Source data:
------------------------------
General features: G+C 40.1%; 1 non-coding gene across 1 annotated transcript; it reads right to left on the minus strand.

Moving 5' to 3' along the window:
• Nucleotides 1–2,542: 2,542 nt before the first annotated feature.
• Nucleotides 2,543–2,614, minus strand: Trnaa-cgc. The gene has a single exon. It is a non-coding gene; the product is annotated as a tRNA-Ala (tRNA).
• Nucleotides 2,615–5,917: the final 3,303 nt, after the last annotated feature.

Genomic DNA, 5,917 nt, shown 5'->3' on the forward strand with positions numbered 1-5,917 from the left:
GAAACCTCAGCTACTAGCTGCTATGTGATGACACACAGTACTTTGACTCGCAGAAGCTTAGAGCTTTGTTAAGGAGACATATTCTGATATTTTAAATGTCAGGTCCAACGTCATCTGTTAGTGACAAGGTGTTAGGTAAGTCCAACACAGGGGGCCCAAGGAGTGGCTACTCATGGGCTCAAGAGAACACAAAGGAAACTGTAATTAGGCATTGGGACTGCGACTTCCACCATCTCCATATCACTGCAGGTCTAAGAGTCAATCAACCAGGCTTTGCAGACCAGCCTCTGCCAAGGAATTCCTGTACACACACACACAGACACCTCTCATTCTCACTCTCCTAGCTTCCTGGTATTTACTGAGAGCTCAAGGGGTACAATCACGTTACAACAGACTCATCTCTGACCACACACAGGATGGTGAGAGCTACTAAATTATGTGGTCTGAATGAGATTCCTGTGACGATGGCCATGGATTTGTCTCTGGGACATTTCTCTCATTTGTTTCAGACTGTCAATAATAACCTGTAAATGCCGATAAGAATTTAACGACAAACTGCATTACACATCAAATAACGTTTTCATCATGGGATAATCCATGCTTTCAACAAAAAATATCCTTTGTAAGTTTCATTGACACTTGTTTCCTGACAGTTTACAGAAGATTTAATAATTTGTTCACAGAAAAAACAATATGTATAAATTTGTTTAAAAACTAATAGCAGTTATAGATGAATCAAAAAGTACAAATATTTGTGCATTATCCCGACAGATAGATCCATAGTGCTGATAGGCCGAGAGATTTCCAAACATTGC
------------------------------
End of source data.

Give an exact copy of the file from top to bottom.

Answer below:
General features: G+C 40.1%; 1 non-coding gene across 1 annotated transcript; it reads right to left on the minus strand.

Moving 5' to 3' along the window:
• Nucleotides 1–2,542: 2,542 nt before the first annotated feature.
• Nucleotides 2,543–2,614, minus strand: Trnaa-cgc. The gene has a single exon. It is a non-coding gene; the product is annotated as a tRNA-Ala (tRNA).
• Nucleotides 2,615–5,917: the final 3,303 nt, after the last annotated feature.

Genomic DNA, 5,917 nt, shown 5'->3' on the forward strand with positions numbered 1-5,917 from the left:
GAAACCTCAGCTACTAGCTGCTATGTGATGACACACAGTACTTTGACTCGCAGAAGCTTAGAGCTTTGTTAAGGAGACATATTCTGATATTTTAAATGTCAGGTCCAACGTCATCTGTTAGTGACAAGGTGTTAGGTAAGTCCAACACAGGGGGCCCAAGGAGTGGCTACTCATGGGCTCAAGAGAACACAAAGGAAACTGTAATTAGGCATTGGGACTGCGACTTCCACCATCTCCATATCACTGCAGGTCTAAGAGTCAATCAACCAGGCTTTGCAGACCAGCCTCTGCCAAGGAATTCCTGTACACACACACACAGACACCTCTCATTCTCACTCTCCTAGCTTCCTGGTATTTACTGAGAGCTCAAGGGGTACAATCACGTTACAACAGACTCATCTCTGACCACACACAGGATGGTGAGAGCTACTAAATTATGTGGTCTGAATGAGATTCCTGTGACGATGGCCATGGATTTGTCTCTGGGACATTTCTCTCATTTGTTTCAGACTGTCAATAATAACCTGTAAATGCCGATAAGAATTTAACGACAAACTGCATTACACATCAAATAACGTTTTCATCATGGGATAATCCATGCTTTCAACAAAAAATATCCTTTGTAAGTTTCATTGACACTTGTTTCCTGACAGTTTACAGAAGATTTAATAATTTGTTCACAGAAAAAACAATATGTATAAATTTGTTTAAAAACTAATAGCAGTTATAGATGAATCAAAAAGTACAAATATTTGTGCATTATCCCGACAGATAGATCCATAGTGCTGATAGGCCGAGAGATTTCCAAACATTGC